the breathing of meconium containing fluid by the baby at birth
Syndrome caused by sucking of thick meconium into the lungs, usually by term or post-term infants (often small for gestational age) either in utero or with first breath. The resultant small airway obstruction may produce respiratory distress, tachypnea, cyanosis, pneumothorax, and/or pneumomediastinum.
A baby which becomes distressed before delivery may pass meconium (the dark greenish material described above) while he or she is still in the womb. If the baby then inhales the fluid in which he or she is "floating" in the womb, the sticky material irritates and partially blocks the airways, causing breathing difficulties in around the time that the baby is born.
Meconium passed by the infant prior to delivery may mix with the amniotic fluid and be inhaled by the infant before birth. Meconium is not normally passed before delivery, but this may occur if the unborn infant is stressed. Such stress may have a variety of causes. If meconium is inhaled, it can cause pneumonia. This situation is termed meconium aspiration syndrome.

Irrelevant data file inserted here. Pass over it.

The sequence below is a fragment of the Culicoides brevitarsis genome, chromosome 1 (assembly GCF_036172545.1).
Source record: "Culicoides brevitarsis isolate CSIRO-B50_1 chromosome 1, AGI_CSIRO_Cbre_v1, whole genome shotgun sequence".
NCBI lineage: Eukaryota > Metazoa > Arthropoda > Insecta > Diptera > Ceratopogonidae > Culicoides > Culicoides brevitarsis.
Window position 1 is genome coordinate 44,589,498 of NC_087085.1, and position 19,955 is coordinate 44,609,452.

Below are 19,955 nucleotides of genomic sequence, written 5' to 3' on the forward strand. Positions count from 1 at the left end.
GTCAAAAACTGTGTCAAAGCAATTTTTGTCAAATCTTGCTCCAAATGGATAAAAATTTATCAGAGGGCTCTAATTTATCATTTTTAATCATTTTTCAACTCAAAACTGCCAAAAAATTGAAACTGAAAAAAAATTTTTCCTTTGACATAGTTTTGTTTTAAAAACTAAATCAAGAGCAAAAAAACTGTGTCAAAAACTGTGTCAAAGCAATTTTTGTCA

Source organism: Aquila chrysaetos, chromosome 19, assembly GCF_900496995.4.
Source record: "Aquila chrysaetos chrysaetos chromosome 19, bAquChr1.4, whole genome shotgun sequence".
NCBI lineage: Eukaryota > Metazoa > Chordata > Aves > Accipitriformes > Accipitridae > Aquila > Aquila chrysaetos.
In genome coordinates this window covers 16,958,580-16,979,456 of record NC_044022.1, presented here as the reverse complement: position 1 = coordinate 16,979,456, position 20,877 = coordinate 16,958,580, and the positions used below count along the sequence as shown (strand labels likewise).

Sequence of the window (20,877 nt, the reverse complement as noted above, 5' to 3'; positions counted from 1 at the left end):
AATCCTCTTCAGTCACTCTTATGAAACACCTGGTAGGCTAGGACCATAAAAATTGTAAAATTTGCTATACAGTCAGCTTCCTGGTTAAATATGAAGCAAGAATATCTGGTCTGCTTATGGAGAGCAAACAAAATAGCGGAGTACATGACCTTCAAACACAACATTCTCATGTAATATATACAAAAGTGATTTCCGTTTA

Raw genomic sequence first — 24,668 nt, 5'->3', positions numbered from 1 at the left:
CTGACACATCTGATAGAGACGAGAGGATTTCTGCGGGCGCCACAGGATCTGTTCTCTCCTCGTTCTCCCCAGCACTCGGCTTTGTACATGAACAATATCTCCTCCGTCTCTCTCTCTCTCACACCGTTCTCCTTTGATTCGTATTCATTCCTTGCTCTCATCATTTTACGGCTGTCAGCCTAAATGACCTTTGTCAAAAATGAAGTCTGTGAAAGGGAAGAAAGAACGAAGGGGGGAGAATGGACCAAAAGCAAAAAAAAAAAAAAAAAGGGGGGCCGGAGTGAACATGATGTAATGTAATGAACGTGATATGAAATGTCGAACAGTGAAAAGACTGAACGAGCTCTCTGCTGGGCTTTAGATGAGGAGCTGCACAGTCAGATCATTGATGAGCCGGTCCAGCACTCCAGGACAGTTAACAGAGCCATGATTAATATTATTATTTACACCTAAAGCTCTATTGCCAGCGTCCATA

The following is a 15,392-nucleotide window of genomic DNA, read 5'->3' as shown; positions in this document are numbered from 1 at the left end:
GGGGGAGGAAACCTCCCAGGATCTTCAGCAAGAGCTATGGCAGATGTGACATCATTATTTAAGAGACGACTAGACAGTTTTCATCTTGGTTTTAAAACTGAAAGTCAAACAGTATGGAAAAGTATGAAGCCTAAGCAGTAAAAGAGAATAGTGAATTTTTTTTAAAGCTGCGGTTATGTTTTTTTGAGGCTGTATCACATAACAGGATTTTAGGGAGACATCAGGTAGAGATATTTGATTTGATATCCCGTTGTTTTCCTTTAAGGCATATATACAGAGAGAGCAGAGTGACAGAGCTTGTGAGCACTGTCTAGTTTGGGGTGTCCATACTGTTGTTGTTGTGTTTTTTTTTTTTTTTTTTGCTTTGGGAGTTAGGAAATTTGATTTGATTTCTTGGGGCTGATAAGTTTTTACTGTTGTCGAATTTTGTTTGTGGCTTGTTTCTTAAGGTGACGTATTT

Condition that can occur upon birth if the infant has had its first bowel movement in the uterus and then aspirates (breathes) the amniotic fluid containing the fecal material. This condition induces respiratory distress due to fatty acids in the meconium inactivating surfactant in the infants’ lungs.
when a baby breathes in amniotic fluid containing meconium (the first bowel movement). This can occur prior to or during birth.
A situation where meconium (greenish fecal matter, the first bowel movement of a fetus) filled amniotic fluid is breathed into the infant's lungs during the birth process. There may or may not be subsequent anoxia resulting in brain damage. Meconium aspiration is rare in babies born at less than 34 weeks gestation, and may be as high as 40 percent in post term babies.
When meconium is present in the amniotic fluid during delivery and the newborn breathes it in, the meconium can irritate and possibly damage the airways. The mouth and nose are suctioned to prevent aspiration of meconium stained fluid.